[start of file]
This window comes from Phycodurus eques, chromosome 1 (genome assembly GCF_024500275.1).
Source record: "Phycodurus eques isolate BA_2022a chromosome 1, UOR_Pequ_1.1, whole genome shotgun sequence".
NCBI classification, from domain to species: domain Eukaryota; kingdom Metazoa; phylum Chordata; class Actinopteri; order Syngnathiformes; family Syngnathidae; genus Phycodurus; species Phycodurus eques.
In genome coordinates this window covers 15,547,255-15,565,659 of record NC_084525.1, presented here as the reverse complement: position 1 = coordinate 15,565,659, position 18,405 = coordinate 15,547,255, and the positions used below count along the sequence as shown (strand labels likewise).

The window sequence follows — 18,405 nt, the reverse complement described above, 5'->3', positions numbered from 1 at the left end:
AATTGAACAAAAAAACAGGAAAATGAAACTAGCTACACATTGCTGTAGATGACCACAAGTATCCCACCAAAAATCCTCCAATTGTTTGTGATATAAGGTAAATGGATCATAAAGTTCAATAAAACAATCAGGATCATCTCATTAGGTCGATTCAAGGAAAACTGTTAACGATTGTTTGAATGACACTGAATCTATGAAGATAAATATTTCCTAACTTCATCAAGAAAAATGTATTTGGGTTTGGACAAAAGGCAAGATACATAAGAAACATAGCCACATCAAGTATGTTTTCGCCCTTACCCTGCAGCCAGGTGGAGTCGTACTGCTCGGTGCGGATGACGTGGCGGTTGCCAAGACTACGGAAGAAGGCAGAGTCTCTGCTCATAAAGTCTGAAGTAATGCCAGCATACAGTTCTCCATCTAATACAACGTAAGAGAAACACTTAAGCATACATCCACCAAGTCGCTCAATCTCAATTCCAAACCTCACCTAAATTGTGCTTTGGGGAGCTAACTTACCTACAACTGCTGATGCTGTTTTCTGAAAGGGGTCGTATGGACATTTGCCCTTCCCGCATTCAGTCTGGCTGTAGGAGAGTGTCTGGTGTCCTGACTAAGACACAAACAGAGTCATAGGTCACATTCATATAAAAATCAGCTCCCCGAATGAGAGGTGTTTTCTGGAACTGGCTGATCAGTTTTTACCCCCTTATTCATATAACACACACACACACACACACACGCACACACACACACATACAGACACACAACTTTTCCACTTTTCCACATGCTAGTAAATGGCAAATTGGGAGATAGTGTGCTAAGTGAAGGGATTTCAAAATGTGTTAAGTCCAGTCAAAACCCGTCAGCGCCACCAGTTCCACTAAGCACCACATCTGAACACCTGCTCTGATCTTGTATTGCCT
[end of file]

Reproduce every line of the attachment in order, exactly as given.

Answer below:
This window comes from Phycodurus eques, chromosome 1 (genome assembly GCF_024500275.1).
Source record: "Phycodurus eques isolate BA_2022a chromosome 1, UOR_Pequ_1.1, whole genome shotgun sequence".
NCBI classification, from domain to species: domain Eukaryota; kingdom Metazoa; phylum Chordata; class Actinopteri; order Syngnathiformes; family Syngnathidae; genus Phycodurus; species Phycodurus eques.
In genome coordinates this window covers 15,547,255-15,565,659 of record NC_084525.1, presented here as the reverse complement: position 1 = coordinate 15,565,659, position 18,405 = coordinate 15,547,255, and the positions used below count along the sequence as shown (strand labels likewise).

The window sequence follows — 18,405 nt, the reverse complement described above, 5'->3', positions numbered from 1 at the left end:
AATTGAACAAAAAAACAGGAAAATGAAACTAGCTACACATTGCTGTAGATGACCACAAGTATCCCACCAAAAATCCTCCAATTGTTTGTGATATAAGGTAAATGGATCATAAAGTTCAATAAAACAATCAGGATCATCTCATTAGGTCGATTCAAGGAAAACTGTTAACGATTGTTTGAATGACACTGAATCTATGAAGATAAATATTTCCTAACTTCATCAAGAAAAATGTATTTGGGTTTGGACAAAAGGCAAGATACATAAGAAACATAGCCACATCAAGTATGTTTTCGCCCTTACCCTGCAGCCAGGTGGAGTCGTACTGCTCGGTGCGGATGACGTGGCGGTTGCCAAGACTACGGAAGAAGGCAGAGTCTCTGCTCATAAAGTCTGAAGTAATGCCAGCATACAGTTCTCCATCTAATACAACGTAAGAGAAACACTTAAGCATACATCCACCAAGTCGCTCAATCTCAATTCCAAACCTCACCTAAATTGTGCTTTGGGGAGCTAACTTACCTACAACTGCTGATGCTGTTTTCTGAAAGGGGTCGTATGGACATTTGCCCTTCCCGCATTCAGTCTGGCTGTAGGAGAGTGTCTGGTGTCCTGACTAAGACACAAACAGAGTCATAGGTCACATTCATATAAAAATCAGCTCCCCGAATGAGAGGTGTTTTCTGGAACTGGCTGATCAGTTTTTACCCCCTTATTCATATAACACACACACACACACACACACGCACACACACACACATACAGACACACAACTTTTCCACTTTTCCACATGCTAGTAAATGGCAAATTGGGAGATAGTGTGCTAAGTGAAGGGATTTCAAAATGTGTTAAGTCCAGTCAAAACCCGTCAGCGCCACCAGTTCCACTAAGCACCACATCTGAACACCTGCTCTGATCTTGTATTGCCT